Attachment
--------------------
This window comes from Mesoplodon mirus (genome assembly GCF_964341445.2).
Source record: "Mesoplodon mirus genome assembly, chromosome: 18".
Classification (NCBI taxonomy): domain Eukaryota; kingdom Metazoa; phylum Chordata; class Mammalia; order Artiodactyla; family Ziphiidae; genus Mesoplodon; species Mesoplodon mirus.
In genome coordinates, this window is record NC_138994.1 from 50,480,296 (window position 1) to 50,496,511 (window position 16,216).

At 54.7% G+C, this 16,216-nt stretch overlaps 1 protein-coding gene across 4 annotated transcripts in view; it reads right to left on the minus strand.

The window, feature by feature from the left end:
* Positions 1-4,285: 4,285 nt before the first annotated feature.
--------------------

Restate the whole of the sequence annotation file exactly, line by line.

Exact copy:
This window comes from Mesoplodon mirus (genome assembly GCF_964341445.2).
Source record: "Mesoplodon mirus genome assembly, chromosome: 18".
Classification (NCBI taxonomy): domain Eukaryota; kingdom Metazoa; phylum Chordata; class Mammalia; order Artiodactyla; family Ziphiidae; genus Mesoplodon; species Mesoplodon mirus.
In genome coordinates, this window is record NC_138994.1 from 50,480,296 (window position 1) to 50,496,511 (window position 16,216).

At 54.7% G+C, this 16,216-nt stretch overlaps 1 protein-coding gene across 4 annotated transcripts in view; it reads right to left on the minus strand.

The window, feature by feature from the left end:
* Positions 1-4,285: 4,285 nt before the first annotated feature.